Is iodized salt unsuitable for baking bread?

Low-iodine diet for hyperthyroidism

Overactive thyroid (hyperthyroidism) is a metabolic disorder in which the thyroid works tirelessly and releases too many hormones. Certain metabolic processes therefore take place at an increased speed.

Common symptoms include:

This is due to increased levels of the thyroid hormones triiodothyronine (T3) and thyroxine (T4). Often there is an overactive condition due to illnesses, for example Graves' disease. The doctor can determine whether there is too much thyroid hormone in the blood by taking a blood sample, but an enlargement of the thyroid gland is also an indication of the disease.

The hyperfunction is treated with drugs that inhibit the production of these hormones. If the therapy does not work, radioiodine therapy or surgery can help.

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Proper nutrition in the case of an overactive thyroid

If there is a predisposition, a healthy diet can help prevent overactive. Iodine plays an important role in this context. Because the thyroid gland needs iodine in order for it to function - too much iodine should, however, be avoided in the case of overactive.

Food such as sea fish (e.g. haddock 243 micrograms per 100 grams) and seafood as well as algae, dairy products or kiwi (80 micrograms iodine / 100 grams) naturally contain a lot of iodine and should therefore only be eaten in moderation. Sausages and bread are mostly made with iodized salt and are very salty - baking the bread yourself can be an alternative.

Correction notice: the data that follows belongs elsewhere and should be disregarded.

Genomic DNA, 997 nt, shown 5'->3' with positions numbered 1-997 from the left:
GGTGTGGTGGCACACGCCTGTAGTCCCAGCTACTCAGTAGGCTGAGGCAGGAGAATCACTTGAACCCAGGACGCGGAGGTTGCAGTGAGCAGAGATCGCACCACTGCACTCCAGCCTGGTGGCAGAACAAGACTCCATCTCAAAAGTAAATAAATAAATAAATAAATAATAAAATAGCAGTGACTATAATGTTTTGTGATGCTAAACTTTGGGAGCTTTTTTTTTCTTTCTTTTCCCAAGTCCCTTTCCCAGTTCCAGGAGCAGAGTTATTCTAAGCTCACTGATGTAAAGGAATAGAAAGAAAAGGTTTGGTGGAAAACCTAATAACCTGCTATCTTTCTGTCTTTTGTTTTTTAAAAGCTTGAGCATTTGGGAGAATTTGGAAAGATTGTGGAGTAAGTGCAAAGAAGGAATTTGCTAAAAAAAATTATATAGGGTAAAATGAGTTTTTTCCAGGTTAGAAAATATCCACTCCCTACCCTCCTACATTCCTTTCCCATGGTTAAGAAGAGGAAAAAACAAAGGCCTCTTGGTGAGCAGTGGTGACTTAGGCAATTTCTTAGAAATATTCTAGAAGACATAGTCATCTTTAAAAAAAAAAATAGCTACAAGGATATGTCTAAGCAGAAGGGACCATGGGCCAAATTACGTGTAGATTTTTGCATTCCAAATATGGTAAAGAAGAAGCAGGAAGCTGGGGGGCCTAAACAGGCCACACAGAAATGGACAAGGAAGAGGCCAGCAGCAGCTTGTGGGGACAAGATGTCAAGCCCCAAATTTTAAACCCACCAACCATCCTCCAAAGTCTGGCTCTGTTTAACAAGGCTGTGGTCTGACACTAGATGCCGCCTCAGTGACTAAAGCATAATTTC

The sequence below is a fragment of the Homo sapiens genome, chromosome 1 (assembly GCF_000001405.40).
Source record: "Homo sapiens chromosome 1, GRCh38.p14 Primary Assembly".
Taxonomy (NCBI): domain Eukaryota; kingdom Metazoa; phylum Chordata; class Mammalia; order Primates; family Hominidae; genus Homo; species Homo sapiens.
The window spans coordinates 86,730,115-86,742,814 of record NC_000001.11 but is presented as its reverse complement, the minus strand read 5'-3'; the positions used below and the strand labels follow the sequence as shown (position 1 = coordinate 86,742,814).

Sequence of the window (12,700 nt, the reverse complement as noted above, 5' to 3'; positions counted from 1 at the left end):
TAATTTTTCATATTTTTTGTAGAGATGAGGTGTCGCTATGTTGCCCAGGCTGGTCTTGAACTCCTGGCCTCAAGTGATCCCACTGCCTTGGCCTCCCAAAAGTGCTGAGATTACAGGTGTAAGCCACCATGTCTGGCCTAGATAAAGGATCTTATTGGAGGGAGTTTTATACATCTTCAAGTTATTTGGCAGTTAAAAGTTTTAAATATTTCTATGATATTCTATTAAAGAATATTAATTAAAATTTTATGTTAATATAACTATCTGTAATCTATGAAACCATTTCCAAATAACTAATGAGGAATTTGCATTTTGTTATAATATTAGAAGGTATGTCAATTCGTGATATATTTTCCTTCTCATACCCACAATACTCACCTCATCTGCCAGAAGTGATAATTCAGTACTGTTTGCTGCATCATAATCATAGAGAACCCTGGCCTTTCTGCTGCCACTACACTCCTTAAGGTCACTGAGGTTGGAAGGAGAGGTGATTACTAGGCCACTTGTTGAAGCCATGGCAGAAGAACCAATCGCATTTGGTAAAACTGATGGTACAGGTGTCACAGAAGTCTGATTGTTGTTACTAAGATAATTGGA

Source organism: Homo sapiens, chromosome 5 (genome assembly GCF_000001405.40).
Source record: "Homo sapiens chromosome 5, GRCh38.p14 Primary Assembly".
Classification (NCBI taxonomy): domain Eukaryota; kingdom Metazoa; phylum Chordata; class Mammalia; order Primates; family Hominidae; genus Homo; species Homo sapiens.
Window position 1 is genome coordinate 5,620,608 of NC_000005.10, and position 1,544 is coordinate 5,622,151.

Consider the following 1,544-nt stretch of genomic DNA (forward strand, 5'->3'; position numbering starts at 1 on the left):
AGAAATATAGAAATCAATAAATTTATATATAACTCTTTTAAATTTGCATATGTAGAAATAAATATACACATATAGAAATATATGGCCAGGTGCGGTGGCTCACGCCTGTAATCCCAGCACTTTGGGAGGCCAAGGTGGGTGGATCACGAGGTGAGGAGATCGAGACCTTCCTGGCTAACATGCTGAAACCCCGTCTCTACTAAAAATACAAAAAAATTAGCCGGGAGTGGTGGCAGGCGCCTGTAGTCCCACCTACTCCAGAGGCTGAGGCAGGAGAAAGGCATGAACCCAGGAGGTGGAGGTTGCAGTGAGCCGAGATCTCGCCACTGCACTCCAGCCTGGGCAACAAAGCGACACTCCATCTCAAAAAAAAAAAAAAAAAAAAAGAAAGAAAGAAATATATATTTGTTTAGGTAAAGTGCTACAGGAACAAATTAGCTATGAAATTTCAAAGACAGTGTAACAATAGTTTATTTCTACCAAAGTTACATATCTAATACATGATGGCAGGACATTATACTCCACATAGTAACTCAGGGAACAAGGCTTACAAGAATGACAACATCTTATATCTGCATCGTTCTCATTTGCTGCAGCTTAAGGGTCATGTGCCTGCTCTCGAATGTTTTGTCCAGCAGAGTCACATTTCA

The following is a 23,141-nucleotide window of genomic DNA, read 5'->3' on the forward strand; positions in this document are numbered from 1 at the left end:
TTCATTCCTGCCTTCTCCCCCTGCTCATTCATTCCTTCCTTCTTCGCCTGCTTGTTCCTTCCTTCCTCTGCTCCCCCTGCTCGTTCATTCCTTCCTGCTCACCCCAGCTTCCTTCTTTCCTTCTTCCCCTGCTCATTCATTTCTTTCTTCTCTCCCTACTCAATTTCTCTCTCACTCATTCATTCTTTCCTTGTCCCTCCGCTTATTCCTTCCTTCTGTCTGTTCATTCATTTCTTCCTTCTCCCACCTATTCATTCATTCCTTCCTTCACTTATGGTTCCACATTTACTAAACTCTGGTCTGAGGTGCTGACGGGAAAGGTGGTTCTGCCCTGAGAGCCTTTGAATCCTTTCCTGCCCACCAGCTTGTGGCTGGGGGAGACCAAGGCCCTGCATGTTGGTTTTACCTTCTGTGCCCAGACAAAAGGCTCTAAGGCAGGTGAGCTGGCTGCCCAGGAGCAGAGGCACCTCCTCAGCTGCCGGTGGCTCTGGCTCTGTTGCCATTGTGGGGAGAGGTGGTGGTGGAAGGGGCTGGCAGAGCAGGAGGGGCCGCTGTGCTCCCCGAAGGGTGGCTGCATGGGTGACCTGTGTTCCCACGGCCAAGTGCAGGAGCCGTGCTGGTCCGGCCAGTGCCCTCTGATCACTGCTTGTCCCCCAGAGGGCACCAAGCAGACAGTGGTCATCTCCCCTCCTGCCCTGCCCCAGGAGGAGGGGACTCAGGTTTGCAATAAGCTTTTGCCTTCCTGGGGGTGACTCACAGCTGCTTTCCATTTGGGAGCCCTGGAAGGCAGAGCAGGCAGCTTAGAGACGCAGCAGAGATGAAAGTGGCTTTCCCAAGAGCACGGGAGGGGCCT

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If you have an overactive thyroid, eat foods that are low in iodine

  • Apricot:The pome fruit has a high water content and a low iodine content. The apricot also supplies the thyroid with vitamin A. (0.5 micrograms iodine / 100 grams)
  • White bread:Nutrition experts usually advise against white bread due to its short-term satiety. Those who suffer from an overactive thyroid should, however, keep their hands off whole grain products and choose white bread. The iodine content is actually lower. (5.8 micrograms iodine / 100 grams)
  • Apple:Even the little ones know that the apple is an all-round healthy fruit. In addition to the numerous vitamins and trace elements, it contains little iodine and is therefore ideally suited for people who suffer from hyperfunction. The same goes for the pear, by the way. (1.6 micrograms iodine / 100 grams)
  • Tomato:Tomatoes are low in calories, contain a lot of antioxidants, have a high vitamin C content and little iodine. (1.7 micrograms iodine / 100 grams)
  • Beef:While turkey or chicken contains a lot of iodine, beef is relatively low in iodine. (3 micrograms iodine / 100 grams)

Because the organism is already working at full speed, drinks containing caffeine and alcohol should be avoided.

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